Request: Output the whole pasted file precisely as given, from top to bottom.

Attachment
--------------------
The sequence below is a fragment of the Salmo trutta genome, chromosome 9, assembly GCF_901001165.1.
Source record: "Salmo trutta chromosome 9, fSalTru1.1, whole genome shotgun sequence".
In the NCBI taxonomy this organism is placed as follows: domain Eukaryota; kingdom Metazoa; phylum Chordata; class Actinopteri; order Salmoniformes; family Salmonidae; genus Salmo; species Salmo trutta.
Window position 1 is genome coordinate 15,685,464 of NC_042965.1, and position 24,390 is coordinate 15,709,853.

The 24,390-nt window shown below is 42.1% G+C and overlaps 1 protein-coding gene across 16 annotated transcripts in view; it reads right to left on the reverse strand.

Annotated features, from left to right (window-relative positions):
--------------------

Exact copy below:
The sequence below is a fragment of the Salmo trutta genome, chromosome 9, assembly GCF_901001165.1.
Source record: "Salmo trutta chromosome 9, fSalTru1.1, whole genome shotgun sequence".
In the NCBI taxonomy this organism is placed as follows: domain Eukaryota; kingdom Metazoa; phylum Chordata; class Actinopteri; order Salmoniformes; family Salmonidae; genus Salmo; species Salmo trutta.
Window position 1 is genome coordinate 15,685,464 of NC_042965.1, and position 24,390 is coordinate 15,709,853.

The 24,390-nt window shown below is 42.1% G+C and overlaps 1 protein-coding gene across 16 annotated transcripts in view; it reads right to left on the reverse strand.

Annotated features, from left to right (window-relative positions):